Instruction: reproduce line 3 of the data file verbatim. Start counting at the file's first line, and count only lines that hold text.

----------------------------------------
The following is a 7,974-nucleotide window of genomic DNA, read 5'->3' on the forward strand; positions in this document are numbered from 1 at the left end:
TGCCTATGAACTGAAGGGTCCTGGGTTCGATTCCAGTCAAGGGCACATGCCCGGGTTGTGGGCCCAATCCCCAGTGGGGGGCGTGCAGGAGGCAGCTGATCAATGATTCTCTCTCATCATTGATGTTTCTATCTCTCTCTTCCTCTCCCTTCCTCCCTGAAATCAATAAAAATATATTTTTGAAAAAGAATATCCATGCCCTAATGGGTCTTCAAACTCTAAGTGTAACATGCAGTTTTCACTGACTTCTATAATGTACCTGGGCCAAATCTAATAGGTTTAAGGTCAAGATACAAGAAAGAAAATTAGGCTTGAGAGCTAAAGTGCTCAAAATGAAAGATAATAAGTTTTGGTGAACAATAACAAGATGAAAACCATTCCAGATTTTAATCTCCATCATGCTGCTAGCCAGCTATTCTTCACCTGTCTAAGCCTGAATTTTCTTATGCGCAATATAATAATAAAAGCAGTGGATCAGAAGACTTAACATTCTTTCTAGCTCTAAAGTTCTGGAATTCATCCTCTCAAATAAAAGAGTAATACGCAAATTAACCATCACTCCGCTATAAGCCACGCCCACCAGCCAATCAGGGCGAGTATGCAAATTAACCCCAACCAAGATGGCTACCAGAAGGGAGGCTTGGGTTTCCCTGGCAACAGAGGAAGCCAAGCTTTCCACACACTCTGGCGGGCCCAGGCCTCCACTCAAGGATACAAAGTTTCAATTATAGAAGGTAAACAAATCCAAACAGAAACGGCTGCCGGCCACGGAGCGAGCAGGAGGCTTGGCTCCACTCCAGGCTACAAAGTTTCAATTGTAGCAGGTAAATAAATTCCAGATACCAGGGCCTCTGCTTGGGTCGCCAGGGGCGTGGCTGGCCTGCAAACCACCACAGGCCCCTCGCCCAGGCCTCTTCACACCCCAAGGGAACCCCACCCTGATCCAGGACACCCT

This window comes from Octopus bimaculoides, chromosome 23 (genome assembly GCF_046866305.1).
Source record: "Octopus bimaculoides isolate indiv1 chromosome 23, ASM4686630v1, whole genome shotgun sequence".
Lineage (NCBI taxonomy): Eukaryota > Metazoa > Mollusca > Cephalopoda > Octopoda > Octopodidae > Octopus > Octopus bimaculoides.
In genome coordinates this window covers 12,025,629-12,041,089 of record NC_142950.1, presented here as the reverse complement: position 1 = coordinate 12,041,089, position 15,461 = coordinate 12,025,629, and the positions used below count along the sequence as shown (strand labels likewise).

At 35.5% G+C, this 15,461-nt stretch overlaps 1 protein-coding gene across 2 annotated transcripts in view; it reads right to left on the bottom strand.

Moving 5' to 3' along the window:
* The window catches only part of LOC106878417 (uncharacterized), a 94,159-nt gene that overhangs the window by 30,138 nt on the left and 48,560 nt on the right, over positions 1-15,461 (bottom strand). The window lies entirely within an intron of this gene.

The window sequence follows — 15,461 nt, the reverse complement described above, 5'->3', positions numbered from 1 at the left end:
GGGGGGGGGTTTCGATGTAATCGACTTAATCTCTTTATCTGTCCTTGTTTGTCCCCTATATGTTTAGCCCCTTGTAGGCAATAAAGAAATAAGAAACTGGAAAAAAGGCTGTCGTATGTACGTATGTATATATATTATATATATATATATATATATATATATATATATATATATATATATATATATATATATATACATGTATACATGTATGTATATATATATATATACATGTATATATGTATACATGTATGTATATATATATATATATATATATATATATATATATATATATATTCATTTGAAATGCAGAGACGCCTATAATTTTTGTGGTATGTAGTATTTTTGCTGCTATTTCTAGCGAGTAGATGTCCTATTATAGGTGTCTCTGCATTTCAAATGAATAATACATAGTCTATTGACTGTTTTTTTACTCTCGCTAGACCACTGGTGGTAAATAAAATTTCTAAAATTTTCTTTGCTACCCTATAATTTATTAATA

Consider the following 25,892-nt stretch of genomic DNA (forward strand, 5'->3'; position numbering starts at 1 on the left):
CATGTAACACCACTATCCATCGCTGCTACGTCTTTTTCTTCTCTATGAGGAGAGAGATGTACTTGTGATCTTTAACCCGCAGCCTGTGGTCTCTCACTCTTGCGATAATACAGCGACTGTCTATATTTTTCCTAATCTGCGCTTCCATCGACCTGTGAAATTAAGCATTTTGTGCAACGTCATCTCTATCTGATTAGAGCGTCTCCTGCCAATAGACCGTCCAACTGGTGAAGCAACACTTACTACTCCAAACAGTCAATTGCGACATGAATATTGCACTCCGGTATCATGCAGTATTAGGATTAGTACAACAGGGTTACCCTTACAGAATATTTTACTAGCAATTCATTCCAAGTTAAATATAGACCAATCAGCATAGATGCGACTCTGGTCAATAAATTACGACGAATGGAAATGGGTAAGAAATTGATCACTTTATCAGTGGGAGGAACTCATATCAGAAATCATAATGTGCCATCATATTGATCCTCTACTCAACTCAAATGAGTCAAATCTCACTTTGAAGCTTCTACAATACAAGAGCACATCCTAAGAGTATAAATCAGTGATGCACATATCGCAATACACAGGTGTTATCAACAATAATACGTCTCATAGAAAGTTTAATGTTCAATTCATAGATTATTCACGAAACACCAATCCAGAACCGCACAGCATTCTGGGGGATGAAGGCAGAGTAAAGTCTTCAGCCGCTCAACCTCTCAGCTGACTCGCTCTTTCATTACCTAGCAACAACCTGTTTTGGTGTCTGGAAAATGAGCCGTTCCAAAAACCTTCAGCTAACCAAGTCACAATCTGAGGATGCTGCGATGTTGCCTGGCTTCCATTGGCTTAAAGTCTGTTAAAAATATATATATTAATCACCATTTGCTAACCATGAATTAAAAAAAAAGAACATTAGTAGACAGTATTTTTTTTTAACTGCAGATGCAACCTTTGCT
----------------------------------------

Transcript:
This window comes from Octopus bimaculoides, chromosome 23 (genome assembly GCF_046866305.1).